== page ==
Tuesday, May 25, 2021

Officials Seek to Save State Money by Denying Invalid Status to Russians with Medical Problems, Doctor-Journalist Reports

Paul Goble

            Staunton, May 23 – German Pyatov, a doctor who often writes for Moskovsky Komsomolets, reports on his own experience of trying and failing to be certified as an invalid, an experience he says shows officials will do almost anything according to some “unwritten rule” to save the state money by denying such applications.

            Most Russian who go through the vicious cycle of applying for such certification don’t know the rules or the ropes and thus assume that their denial is the work of individual doctors or officials, Pyatov says. But anyone who does know can see the problem is far larger than that (mk.ru/social/2021/05/23/rossiyskie-chinovniki-delayut-vse-chtoby-sekonomit-na-invalidakh.html).

            The coronavirus pandemic has simultaneously made it easier for officials to make such unjustified decisions because it allows them to work only with documents rather than directly with patients. But at the same time, it has made what they are doing more obvious to more people and better documented if the latter challenge the decisions in court.

            Pyatov gathered all the documents the certification board said were necessary but they rejected him saying he hadn’t provided one. He then sent that in and they denied him again for reasons they didn’t give, a bureaucratic maneuver based on what he says but me “an unpublished directive from the leadership” not to give such status to anyone lest it cost the state money.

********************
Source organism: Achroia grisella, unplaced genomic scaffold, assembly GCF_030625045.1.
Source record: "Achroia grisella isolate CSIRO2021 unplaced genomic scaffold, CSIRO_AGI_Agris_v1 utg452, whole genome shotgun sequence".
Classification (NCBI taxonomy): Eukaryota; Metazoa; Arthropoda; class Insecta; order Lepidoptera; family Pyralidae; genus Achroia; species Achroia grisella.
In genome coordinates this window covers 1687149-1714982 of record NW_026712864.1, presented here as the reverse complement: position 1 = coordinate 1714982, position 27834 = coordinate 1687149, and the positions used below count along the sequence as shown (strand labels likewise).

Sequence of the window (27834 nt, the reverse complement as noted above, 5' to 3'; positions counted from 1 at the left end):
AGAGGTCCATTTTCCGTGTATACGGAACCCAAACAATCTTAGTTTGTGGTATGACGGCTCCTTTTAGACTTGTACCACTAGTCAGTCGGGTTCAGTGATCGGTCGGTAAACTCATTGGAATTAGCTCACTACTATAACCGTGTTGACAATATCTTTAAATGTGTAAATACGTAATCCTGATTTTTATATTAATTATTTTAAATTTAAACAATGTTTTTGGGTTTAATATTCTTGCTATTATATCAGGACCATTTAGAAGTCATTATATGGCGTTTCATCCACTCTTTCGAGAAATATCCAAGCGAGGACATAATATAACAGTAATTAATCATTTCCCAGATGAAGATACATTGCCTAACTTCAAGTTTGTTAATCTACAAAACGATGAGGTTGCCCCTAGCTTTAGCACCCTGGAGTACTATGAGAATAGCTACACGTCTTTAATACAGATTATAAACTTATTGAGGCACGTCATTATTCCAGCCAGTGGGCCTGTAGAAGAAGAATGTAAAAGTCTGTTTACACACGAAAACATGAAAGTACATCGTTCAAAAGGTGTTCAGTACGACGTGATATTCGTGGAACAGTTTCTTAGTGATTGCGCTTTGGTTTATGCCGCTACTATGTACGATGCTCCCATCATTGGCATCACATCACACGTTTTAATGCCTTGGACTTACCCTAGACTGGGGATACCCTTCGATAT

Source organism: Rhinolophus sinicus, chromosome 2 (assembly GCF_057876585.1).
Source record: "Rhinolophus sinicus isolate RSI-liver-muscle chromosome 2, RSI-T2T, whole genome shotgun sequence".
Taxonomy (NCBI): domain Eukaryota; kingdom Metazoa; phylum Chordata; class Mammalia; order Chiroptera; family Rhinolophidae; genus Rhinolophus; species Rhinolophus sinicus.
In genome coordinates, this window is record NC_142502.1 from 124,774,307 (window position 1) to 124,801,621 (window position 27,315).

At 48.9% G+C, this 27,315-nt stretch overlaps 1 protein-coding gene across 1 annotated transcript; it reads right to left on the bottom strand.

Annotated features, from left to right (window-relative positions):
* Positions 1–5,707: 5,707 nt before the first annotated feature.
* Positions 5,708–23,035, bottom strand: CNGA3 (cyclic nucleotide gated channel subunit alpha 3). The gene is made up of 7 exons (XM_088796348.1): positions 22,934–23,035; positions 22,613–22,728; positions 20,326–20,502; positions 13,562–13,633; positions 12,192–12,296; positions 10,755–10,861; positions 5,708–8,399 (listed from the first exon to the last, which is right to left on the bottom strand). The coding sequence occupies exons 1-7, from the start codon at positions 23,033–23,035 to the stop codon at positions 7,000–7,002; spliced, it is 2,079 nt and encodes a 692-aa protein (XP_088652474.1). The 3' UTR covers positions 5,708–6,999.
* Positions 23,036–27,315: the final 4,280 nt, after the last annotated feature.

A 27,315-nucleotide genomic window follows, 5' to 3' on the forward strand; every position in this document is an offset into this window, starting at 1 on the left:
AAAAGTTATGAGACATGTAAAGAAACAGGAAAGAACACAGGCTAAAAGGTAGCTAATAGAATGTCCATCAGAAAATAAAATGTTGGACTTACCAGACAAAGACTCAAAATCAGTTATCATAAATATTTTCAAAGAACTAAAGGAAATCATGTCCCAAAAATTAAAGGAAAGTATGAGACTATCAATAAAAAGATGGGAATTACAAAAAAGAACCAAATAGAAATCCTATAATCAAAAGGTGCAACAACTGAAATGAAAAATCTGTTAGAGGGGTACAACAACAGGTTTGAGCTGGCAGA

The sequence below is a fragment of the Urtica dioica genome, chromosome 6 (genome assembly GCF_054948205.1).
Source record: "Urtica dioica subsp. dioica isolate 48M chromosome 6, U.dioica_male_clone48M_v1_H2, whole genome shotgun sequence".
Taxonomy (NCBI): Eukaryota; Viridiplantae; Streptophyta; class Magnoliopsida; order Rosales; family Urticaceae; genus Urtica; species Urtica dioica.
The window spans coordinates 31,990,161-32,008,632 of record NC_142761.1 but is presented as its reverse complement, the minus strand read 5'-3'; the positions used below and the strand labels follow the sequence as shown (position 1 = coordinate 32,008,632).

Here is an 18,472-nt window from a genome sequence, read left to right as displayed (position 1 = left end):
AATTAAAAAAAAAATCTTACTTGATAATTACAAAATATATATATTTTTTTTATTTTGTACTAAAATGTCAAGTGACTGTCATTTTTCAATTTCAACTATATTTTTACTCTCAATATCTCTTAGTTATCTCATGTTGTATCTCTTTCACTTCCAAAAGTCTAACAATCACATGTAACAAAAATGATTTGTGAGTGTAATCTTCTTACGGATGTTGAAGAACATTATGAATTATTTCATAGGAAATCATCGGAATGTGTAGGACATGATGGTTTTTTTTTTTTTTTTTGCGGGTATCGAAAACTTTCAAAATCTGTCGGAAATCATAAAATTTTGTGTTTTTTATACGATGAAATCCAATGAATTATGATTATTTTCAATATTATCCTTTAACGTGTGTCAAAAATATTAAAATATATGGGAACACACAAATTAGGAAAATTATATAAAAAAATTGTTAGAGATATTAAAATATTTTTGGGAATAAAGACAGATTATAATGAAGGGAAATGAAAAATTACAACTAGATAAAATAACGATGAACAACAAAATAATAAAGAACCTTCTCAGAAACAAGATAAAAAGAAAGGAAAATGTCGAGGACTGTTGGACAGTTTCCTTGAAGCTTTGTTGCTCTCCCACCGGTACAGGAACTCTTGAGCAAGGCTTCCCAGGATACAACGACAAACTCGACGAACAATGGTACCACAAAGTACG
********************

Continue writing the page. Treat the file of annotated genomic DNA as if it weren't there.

Because he is a doctor himself, he could easily recognize what was going on, something those without his medical expertise or whose conditions are too severe to do the leg work required to keep getting the documentation that the invalid certification board keeps asking for as a means of denying them their rights.

            This defective system is part of the Soviet heritage when no official wanted to give invalid status to anyone who might be able to do any job lest he impose a burden on the state in the form of payments rather than a benefit to the state in the form of taxes that the individual denied invalid status could be expected to pay.

            “In present-day Russia,” he says, “the situation is similar: the state, that is, its bureaucrats, does everything not to lose money on the ill or the invalid. If you are an invalid and pensioner and die before you are given that status, you save the state from expenses and if you are a worker who hasn’t been recognized as an invalid, the bureaucrats get the opportunity to steal money which you pay in taxes.”

            All too often, Pyatov says, “doctors are co-conspirators in this.” Primary care doctors don’t show initiative in helping their patients but go along with a system that throws up obstacles to their getting invalid status when they deserve it. They count on the legal illiteracy of the population to allow them to do so.

            Only if Russians begin to learn just what their rights are in this case is there any chance that they will be able to begin to live better. They must begin to connect the dots and see that the problems they face are not caused by this or that official but by a system designed not to help them but to ensure they don’t get help.

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